When we look by school type, we can see part of the answer. We know that the religious voluntary aided and voluntary controlled schools tend to serve slightly more affluent communities (for all kinds of complex reasons that Becky wrote a PhD about). And it is no great surprise that they most likely to have daily assemblies.

Did we read before World Book Day was invented?

Here at Teacher Tapp towers we try to report our data dispassionately. But we make an exception for World Book Day, which forced Becky to spend £16 on a nylon dress at Sainsbury’s the night before. I know what you are thinking… she should have used her imagination and a sewing machine to rustle something together at home. But some people have neither imaginations NOR sewing machines and World Book Day is a nightmare for them! Still, it gives her great comfort to see that once her kids are at secondary school, the dressing up might come to an end (provided she picks a school carefully… this is the kind of stuff that should be in school prospectuses).

There is a serious point that many people have made about the time and money costs involved for working families. With this in mind, we expected dressing up to be far more prevalent in low free school meals schools serving more affluent communities. We were wrong! If you send your child to a high FSM primary school, then there is an 80% chance you’ll be asked to dress them up for World Book Day!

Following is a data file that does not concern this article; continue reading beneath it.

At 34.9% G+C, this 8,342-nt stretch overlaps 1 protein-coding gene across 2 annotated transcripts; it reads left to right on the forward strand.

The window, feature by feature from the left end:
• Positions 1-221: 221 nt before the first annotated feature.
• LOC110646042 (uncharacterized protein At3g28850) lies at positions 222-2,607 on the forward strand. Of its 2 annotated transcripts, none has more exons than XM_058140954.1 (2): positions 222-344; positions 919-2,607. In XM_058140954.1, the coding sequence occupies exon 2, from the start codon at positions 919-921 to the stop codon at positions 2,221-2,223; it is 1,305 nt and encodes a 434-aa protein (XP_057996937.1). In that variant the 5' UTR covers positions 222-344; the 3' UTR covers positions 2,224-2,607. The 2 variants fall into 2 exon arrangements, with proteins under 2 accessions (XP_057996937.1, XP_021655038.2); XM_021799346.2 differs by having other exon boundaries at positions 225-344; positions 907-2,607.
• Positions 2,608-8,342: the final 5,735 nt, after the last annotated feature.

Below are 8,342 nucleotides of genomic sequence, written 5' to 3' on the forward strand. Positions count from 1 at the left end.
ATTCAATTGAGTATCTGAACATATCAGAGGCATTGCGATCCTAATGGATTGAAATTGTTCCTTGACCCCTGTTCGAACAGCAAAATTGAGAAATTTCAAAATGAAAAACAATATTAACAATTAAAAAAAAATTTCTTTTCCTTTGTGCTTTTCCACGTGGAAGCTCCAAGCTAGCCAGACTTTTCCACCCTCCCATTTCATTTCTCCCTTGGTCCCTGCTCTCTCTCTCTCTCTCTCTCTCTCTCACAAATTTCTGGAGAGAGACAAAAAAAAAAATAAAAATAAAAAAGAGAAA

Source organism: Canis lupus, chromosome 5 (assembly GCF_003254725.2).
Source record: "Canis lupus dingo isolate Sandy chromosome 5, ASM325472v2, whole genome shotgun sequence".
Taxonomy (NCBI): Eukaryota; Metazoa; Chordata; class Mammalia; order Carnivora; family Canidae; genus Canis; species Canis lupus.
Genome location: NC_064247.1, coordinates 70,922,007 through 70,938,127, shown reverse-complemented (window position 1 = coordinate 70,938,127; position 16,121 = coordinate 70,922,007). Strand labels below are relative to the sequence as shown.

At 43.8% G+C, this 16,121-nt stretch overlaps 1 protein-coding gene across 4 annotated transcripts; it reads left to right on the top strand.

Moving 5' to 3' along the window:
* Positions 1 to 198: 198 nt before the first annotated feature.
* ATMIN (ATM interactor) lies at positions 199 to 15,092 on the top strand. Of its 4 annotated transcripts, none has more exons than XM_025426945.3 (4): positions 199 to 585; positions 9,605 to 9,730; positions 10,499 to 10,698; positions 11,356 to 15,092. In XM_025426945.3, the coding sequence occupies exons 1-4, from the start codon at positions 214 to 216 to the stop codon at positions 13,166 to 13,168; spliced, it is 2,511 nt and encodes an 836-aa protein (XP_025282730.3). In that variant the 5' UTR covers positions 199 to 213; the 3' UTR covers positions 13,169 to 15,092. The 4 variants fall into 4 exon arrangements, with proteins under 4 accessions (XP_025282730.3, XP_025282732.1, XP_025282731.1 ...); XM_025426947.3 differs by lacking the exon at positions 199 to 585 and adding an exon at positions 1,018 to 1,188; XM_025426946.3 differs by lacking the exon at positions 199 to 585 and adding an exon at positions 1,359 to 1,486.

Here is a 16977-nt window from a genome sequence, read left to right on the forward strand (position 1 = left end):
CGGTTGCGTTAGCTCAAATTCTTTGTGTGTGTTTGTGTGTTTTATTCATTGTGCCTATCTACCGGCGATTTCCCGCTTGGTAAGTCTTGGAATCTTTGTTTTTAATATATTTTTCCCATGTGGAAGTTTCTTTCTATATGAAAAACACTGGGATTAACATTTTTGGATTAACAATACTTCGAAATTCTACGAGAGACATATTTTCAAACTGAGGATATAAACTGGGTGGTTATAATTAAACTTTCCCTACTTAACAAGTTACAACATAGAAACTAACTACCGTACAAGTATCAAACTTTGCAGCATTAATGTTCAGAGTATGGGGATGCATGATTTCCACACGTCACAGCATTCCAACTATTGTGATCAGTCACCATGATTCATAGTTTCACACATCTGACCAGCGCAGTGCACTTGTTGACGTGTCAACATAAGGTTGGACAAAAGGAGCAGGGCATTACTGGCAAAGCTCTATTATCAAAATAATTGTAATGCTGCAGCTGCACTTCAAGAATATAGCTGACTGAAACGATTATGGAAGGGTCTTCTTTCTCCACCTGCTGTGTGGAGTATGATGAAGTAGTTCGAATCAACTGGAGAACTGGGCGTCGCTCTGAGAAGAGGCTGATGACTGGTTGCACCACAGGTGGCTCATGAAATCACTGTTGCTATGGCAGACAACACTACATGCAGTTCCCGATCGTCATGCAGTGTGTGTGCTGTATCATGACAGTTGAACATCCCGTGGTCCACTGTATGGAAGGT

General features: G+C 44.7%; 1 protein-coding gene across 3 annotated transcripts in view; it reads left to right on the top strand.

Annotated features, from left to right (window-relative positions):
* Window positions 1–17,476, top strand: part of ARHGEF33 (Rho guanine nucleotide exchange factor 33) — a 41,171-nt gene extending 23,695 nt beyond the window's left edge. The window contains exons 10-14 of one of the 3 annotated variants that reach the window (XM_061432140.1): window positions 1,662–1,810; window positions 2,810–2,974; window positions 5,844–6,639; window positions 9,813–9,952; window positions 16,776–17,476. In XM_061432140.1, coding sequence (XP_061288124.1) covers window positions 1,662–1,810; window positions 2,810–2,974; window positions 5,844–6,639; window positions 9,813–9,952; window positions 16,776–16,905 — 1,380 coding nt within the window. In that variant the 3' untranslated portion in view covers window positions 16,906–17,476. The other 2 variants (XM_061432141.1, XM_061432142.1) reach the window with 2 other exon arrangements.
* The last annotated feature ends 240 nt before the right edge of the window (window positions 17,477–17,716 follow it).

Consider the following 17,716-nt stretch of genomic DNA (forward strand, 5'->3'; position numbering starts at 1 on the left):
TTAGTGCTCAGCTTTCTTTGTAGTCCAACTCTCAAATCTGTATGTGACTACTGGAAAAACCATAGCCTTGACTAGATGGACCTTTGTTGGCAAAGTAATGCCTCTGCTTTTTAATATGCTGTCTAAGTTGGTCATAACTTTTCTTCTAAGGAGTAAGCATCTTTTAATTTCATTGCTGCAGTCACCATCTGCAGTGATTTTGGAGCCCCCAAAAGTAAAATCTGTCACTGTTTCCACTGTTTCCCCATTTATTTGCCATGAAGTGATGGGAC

And back to those rare regional differences… dressing up for World Book Day is enormously popular in London where there are also concentrations of high FSM schools. What’s that all about? Let us know your thoughts.

Mark like no one is watching…

We’ve asked this question a few times, but since many of you are quite new to the app, we wanted to give you these astonishing results. Most of you agree (at least somewhat) that students would learn as much as they do at the moment if you did no written marking!

Maths teachers find marking least valuable. The tried-and-tested method of asking students to swap books and tick/cross as you read out answers works uniquely well for them. But this does raise ethical questions: Why do we require maths teachers to mark books regularly in our School Marking Policy if it has so little value? Do we impose these hours on them each week in the name of equality across teachers? Does knowing that maths teachers are being forced to mark, make English teachers feel any better about it? If maintaining equal workloads is important, why not just invite maths teachers to substitute each hour of marking with running a homework club instead?

Your response to the marking question is strongly related to how many hours a week you have to teach (and thus mark). Those who most strongly agree have between 2 and 5 years of experience (newbie teachers are less sure whether marking is useful or not, but then they are less sure of everything). And once you are in the senior leadership team and so have little marking to do, you are much more confident about its value!

Finally, as always, here are the tips from last week: